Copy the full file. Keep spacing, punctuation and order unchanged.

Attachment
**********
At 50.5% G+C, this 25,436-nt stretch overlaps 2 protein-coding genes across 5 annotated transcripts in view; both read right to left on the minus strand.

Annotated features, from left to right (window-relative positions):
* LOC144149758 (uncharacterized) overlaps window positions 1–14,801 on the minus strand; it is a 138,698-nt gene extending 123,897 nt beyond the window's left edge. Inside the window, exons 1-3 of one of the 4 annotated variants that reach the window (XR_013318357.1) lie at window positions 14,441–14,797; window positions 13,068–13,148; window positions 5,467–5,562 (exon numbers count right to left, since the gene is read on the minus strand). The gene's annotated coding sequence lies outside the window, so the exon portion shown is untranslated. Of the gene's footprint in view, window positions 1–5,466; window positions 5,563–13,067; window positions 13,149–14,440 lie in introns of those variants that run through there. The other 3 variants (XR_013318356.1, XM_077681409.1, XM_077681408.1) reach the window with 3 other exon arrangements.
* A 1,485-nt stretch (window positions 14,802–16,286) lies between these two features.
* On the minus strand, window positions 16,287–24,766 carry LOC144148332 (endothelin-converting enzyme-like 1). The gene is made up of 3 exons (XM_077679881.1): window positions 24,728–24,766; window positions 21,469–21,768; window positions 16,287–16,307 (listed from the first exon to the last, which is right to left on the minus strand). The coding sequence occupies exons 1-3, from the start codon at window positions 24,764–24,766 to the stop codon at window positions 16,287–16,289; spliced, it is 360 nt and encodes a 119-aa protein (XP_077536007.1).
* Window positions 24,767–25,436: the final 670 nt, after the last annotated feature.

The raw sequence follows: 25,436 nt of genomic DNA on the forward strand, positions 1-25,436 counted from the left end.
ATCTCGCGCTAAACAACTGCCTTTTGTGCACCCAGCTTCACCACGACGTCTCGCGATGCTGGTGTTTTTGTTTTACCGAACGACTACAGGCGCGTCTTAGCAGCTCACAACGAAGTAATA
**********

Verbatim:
At 50.5% G+C, this 25,436-nt stretch overlaps 2 protein-coding genes across 5 annotated transcripts in view; both read right to left on the minus strand.

Annotated features, from left to right (window-relative positions):
* LOC144149758 (uncharacterized) overlaps window positions 1–14,801 on the minus strand; it is a 138,698-nt gene extending 123,897 nt beyond the window's left edge. Inside the window, exons 1-3 of one of the 4 annotated variants that reach the window (XR_013318357.1) lie at window positions 14,441–14,797; window positions 13,068–13,148; window positions 5,467–5,562 (exon numbers count right to left, since the gene is read on the minus strand). The gene's annotated coding sequence lies outside the window, so the exon portion shown is untranslated. Of the gene's footprint in view, window positions 1–5,466; window positions 5,563–13,067; window positions 13,149–14,440 lie in introns of those variants that run through there. The other 3 variants (XR_013318356.1, XM_077681409.1, XM_077681408.1) reach the window with 3 other exon arrangements.
* A 1,485-nt stretch (window positions 14,802–16,286) lies between these two features.
* On the minus strand, window positions 16,287–24,766 carry LOC144148332 (endothelin-converting enzyme-like 1). The gene is made up of 3 exons (XM_077679881.1): window positions 24,728–24,766; window positions 21,469–21,768; window positions 16,287–16,307 (listed from the first exon to the last, which is right to left on the minus strand). The coding sequence occupies exons 1-3, from the start codon at window positions 24,764–24,766 to the stop codon at window positions 16,287–16,289; spliced, it is 360 nt and encodes a 119-aa protein (XP_077536007.1).
* Window positions 24,767–25,436: the final 670 nt, after the last annotated feature.

The raw sequence follows: 25,436 nt of genomic DNA on the forward strand, positions 1-25,436 counted from the left end.
ATCTCGCGCTAAACAACTGCCTTTTGTGCACCCAGCTTCACCACGACGTCTCGCGATGCTGGTGTTTTTGTTTTACCGAACGACTACAGGCGCGTCTTAGCAGCTCACAACGAAGTAATA